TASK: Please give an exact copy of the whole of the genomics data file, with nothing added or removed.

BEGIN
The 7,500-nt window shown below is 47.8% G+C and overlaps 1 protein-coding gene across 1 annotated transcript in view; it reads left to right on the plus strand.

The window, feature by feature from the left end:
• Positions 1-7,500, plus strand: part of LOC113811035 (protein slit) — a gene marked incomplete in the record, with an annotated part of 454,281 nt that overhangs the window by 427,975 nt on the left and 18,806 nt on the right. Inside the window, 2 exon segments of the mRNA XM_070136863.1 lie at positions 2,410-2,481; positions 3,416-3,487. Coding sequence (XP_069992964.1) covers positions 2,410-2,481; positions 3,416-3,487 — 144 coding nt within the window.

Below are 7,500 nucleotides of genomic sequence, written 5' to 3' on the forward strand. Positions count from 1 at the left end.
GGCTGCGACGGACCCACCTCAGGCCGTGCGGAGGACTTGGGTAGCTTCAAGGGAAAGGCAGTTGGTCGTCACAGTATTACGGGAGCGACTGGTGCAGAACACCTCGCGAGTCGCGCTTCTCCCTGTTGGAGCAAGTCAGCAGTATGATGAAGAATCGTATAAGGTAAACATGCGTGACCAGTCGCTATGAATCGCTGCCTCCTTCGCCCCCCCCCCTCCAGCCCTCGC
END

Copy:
The 7,500-nt window shown below is 47.8% G+C and overlaps 1 protein-coding gene across 1 annotated transcript in view; it reads left to right on the plus strand.

The window, feature by feature from the left end:
• Positions 1-7,500, plus strand: part of LOC113811035 (protein slit) — a gene marked incomplete in the record, with an annotated part of 454,281 nt that overhangs the window by 427,975 nt on the left and 18,806 nt on the right. Inside the window, 2 exon segments of the mRNA XM_070136863.1 lie at positions 2,410-2,481; positions 3,416-3,487. Coding sequence (XP_069992964.1) covers positions 2,410-2,481; positions 3,416-3,487 — 144 coding nt within the window.

Below are 7,500 nucleotides of genomic sequence, written 5' to 3' on the forward strand. Positions count from 1 at the left end.
GGCTGCGACGGACCCACCTCAGGCCGTGCGGAGGACTTGGGTAGCTTCAAGGGAAAGGCAGTTGGTCGTCACAGTATTACGGGAGCGACTGGTGCAGAACACCTCGCGAGTCGCGCTTCTCCCTGTTGGAGCAAGTCAGCAGTATGATGAAGAATCGTATAAGGTAAACATGCGTGACCAGTCGCTATGAATCGCTGCCTCCTTCGCCCCCCCCCCTCCAGCCCTCGC